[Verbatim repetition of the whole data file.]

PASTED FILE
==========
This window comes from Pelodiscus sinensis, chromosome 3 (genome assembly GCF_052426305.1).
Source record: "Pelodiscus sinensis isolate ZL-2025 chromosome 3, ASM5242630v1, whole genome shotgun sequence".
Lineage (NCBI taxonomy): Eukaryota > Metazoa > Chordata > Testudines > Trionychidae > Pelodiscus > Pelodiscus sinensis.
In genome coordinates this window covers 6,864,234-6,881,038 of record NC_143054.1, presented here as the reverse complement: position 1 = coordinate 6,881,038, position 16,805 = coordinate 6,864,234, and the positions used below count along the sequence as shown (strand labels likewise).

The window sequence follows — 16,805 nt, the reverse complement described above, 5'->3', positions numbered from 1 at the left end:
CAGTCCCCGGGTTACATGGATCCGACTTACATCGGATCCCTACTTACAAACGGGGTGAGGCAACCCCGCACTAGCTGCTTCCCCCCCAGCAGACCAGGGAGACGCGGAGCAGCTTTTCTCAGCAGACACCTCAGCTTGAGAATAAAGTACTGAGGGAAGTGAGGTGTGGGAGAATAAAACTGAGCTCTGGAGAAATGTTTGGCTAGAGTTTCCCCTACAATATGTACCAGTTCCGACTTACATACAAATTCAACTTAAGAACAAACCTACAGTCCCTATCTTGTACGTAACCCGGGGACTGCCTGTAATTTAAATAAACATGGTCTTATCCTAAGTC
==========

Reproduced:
This window comes from Pelodiscus sinensis, chromosome 3 (genome assembly GCF_052426305.1).
Source record: "Pelodiscus sinensis isolate ZL-2025 chromosome 3, ASM5242630v1, whole genome shotgun sequence".
Lineage (NCBI taxonomy): Eukaryota > Metazoa > Chordata > Testudines > Trionychidae > Pelodiscus > Pelodiscus sinensis.
In genome coordinates this window covers 6,864,234-6,881,038 of record NC_143054.1, presented here as the reverse complement: position 1 = coordinate 6,881,038, position 16,805 = coordinate 6,864,234, and the positions used below count along the sequence as shown (strand labels likewise).

The window sequence follows — 16,805 nt, the reverse complement described above, 5'->3', positions numbered from 1 at the left end:
CAGTCCCCGGGTTACATGGATCCGACTTACATCGGATCCCTACTTACAAACGGGGTGAGGCAACCCCGCACTAGCTGCTTCCCCCCCAGCAGACCAGGGAGACGCGGAGCAGCTTTTCTCAGCAGACACCTCAGCTTGAGAATAAAGTACTGAGGGAAGTGAGGTGTGGGAGAATAAAACTGAGCTCTGGAGAAATGTTTGGCTAGAGTTTCCCCTACAATATGTACCAGTTCCGACTTACATACAAATTCAACTTAAGAACAAACCTACAGTCCCTATCTTGTACGTAACCCGGGGACTGCCTGTAATTTAAATAAACATGGTCTTATCCTAAGTC